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Licensing for all contractors?

Binyamin Ali

The FMB’s new initiative, entitled ‘Raising the bar: A post-Grenfell agenda for quality and professionalism in construction’, received a curious launch at the Commons last week.

Following a short introduction from FMB chief executive Brian Berry to guests including SMEs, policy-makers and MPs from across the political divide, Mr Berry handed over to Local Government Association chairman Lord Porter.

“This is an important agenda… something does need to be done [to] instil more confidence,” Lord Porter started.

“The bit I disagree with, totally, is launching it now on the back of Grenfell. I spent the best part of a year trying to move the attention away from the quality of the builder in Grenfell, to the quality of the regime.”

No doubt this unexpected pronouncement caused some consternation among the FMB leaders in the room.

Nevertheless, Lord Porter is correct that the difference between poor workmanship and poor regulation and guidance is an important one.

But by his own observation, “Grenfell was a systemic failure” and as stakeholders in that system, builders and the industry that employs them must bear some responsibility too.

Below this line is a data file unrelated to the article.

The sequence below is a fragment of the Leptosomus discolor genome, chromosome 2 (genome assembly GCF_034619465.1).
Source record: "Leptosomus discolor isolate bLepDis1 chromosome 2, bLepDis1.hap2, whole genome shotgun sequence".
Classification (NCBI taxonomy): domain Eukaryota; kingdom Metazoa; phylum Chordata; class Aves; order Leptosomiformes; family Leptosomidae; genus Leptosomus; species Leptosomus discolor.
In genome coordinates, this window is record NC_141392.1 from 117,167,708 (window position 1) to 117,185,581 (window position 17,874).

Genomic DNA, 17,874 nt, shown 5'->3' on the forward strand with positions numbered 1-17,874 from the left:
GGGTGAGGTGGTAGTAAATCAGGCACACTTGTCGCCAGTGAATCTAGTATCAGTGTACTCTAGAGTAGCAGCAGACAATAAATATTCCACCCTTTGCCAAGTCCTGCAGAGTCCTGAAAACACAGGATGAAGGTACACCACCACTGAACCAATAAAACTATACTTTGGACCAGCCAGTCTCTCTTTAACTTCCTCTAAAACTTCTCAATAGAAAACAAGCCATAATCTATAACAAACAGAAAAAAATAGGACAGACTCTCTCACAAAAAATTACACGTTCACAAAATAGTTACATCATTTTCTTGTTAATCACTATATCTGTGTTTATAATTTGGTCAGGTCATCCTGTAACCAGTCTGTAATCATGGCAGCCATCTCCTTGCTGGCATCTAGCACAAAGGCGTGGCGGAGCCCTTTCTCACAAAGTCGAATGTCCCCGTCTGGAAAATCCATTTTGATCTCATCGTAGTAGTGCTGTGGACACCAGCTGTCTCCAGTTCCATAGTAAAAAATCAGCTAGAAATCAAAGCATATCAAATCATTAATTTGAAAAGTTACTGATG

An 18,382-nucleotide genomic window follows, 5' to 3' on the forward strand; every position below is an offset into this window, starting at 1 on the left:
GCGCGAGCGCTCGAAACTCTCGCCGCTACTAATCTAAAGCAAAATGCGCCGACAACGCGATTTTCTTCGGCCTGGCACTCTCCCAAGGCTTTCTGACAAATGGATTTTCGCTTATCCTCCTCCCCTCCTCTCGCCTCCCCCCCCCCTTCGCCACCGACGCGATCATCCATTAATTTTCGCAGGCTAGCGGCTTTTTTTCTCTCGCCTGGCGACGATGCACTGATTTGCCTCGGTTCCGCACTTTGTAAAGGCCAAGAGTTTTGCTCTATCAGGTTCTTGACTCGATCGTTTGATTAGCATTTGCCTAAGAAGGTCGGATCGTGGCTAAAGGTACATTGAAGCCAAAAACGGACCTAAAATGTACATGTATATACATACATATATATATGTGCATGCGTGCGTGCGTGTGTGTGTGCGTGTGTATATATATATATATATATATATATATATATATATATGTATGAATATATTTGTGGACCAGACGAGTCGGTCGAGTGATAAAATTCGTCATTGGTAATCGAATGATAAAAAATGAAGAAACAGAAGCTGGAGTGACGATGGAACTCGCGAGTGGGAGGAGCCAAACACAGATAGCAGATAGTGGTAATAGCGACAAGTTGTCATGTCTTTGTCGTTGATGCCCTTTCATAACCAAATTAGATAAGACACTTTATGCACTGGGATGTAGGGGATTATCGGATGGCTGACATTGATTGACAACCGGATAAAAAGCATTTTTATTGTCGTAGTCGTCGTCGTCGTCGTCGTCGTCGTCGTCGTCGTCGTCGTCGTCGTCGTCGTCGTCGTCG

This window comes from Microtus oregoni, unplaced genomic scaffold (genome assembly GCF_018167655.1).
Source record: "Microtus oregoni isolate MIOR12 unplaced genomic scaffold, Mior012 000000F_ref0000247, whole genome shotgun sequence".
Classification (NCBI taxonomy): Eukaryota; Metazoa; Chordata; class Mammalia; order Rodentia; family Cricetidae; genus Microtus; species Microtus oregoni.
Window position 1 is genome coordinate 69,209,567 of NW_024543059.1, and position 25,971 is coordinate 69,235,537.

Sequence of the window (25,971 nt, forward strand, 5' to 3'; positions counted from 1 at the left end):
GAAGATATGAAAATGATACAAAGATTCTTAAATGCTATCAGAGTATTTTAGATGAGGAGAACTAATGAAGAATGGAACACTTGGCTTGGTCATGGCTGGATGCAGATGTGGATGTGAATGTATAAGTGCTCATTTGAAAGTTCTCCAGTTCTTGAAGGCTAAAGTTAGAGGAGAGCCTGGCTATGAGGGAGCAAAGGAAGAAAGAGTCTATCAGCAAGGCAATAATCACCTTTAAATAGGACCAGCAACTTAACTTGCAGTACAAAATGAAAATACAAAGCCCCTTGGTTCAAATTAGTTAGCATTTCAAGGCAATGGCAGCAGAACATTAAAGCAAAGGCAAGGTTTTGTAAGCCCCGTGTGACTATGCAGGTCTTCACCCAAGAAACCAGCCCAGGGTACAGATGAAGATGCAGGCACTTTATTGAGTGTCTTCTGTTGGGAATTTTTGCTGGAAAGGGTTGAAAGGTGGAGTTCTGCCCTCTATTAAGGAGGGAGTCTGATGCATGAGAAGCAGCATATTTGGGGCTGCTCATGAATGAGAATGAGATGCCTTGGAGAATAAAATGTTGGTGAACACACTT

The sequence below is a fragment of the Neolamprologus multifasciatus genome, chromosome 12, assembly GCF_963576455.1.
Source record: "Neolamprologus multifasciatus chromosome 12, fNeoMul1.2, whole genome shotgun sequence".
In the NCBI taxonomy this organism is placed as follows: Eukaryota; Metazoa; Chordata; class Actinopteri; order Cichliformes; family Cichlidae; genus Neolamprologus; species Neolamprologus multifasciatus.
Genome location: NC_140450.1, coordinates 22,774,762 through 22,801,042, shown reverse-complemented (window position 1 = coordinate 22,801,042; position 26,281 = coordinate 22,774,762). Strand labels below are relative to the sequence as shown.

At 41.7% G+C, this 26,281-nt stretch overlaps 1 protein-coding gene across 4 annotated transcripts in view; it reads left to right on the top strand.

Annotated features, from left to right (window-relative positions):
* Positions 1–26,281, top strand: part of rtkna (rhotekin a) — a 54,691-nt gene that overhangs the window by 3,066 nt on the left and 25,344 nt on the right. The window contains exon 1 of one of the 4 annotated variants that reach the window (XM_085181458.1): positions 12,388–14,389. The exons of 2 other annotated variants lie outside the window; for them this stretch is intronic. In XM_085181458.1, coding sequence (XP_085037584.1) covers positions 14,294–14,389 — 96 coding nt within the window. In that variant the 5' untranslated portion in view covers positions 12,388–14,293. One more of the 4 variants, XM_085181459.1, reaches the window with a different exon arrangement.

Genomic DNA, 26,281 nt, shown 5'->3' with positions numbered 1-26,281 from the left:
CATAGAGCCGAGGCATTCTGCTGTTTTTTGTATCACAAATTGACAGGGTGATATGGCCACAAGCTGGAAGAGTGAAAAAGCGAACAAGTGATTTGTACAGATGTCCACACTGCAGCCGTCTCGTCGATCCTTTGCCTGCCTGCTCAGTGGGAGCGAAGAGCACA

The FMB’s agenda makes three proposals: a government-led licensing system for all construction firms; mandatory 24-month warranties for work approved by Building Control; and a voluntary ‘general builder’ qualification.

The SME trade body is trying to secure cross-party backing for the proposals, the first two of which will need government support to get off the ground.

Meanwhile, the organisation is working with its members and other industry bodies on the implementation and delivery of the general builder qualification.

Dame Hackitt’s interim report on Building Regulations highlighted a need to “raise levels of competence and establish formal accreditation”.

However, this was aimed solely at those engaged with the fire safety elements of a building; the FMB’s proposals are industry-wide and would go a lot further than this.

Shadow housing secretary John Healey was also invited to speak at the launch and, to the relief of the FMB, he was more receptive of the industry body’s efforts.

He said the true test of the recommendations that emerge from Dame Hackitt’s final report will be whether they make a repeat of Grenfell impossible. This, crucially, will require a combined effort from government, industry bodies and private companies.

To this end, he commended the FMB for being proactive towards to the task ahead.

Mr Healey added that he expects Dame Hackitt’s full report to be published before the month is out. 

We will soon find out whether licensing for all is among the recommendations.

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